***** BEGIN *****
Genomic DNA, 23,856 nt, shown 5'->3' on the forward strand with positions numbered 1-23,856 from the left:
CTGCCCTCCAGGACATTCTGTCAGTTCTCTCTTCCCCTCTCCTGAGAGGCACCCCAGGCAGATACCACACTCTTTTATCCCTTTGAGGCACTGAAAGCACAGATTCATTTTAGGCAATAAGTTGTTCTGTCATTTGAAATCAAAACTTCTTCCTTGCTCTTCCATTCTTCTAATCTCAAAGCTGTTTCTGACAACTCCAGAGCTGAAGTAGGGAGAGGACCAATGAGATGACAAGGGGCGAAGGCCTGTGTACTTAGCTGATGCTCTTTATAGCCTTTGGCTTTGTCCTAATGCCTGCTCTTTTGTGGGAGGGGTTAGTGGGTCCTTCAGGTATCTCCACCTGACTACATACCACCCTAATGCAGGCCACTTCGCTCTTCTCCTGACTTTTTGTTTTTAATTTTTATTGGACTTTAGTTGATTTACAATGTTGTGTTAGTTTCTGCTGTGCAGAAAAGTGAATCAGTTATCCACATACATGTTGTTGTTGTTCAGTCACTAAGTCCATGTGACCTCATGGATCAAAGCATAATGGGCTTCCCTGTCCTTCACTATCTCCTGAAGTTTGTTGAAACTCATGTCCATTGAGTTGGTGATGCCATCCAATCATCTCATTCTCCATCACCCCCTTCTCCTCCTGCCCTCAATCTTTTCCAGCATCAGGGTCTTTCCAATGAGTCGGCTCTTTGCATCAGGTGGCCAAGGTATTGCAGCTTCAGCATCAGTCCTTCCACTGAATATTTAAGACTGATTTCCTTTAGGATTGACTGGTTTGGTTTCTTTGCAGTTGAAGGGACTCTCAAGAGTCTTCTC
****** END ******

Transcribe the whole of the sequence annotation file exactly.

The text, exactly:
Genomic DNA, 23,856 nt, shown 5'->3' on the forward strand with positions numbered 1-23,856 from the left:
CTGCCCTCCAGGACATTCTGTCAGTTCTCTCTTCCCCTCTCCTGAGAGGCACCCCAGGCAGATACCACACTCTTTTATCCCTTTGAGGCACTGAAAGCACAGATTCATTTTAGGCAATAAGTTGTTCTGTCATTTGAAATCAAAACTTCTTCCTTGCTCTTCCATTCTTCTAATCTCAAAGCTGTTTCTGACAACTCCAGAGCTGAAGTAGGGAGAGGACCAATGAGATGACAAGGGGCGAAGGCCTGTGTACTTAGCTGATGCTCTTTATAGCCTTTGGCTTTGTCCTAATGCCTGCTCTTTTGTGGGAGGGGTTAGTGGGTCCTTCAGGTATCTCCACCTGACTACATACCACCCTAATGCAGGCCACTTCGCTCTTCTCCTGACTTTTTGTTTTTAATTTTTATTGGACTTTAGTTGATTTACAATGTTGTGTTAGTTTCTGCTGTGCAGAAAAGTGAATCAGTTATCCACATACATGTTGTTGTTGTTCAGTCACTAAGTCCATGTGACCTCATGGATCAAAGCATAATGGGCTTCCCTGTCCTTCACTATCTCCTGAAGTTTGTTGAAACTCATGTCCATTGAGTTGGTGATGCCATCCAATCATCTCATTCTCCATCACCCCCTTCTCCTCCTGCCCTCAATCTTTTCCAGCATCAGGGTCTTTCCAATGAGTCGGCTCTTTGCATCAGGTGGCCAAGGTATTGCAGCTTCAGCATCAGTCCTTCCACTGAATATTTAAGACTGATTTCCTTTAGGATTGACTGGTTTGGTTTCTTTGCAGTTGAAGGGACTCTCAAGAGTCTTCTC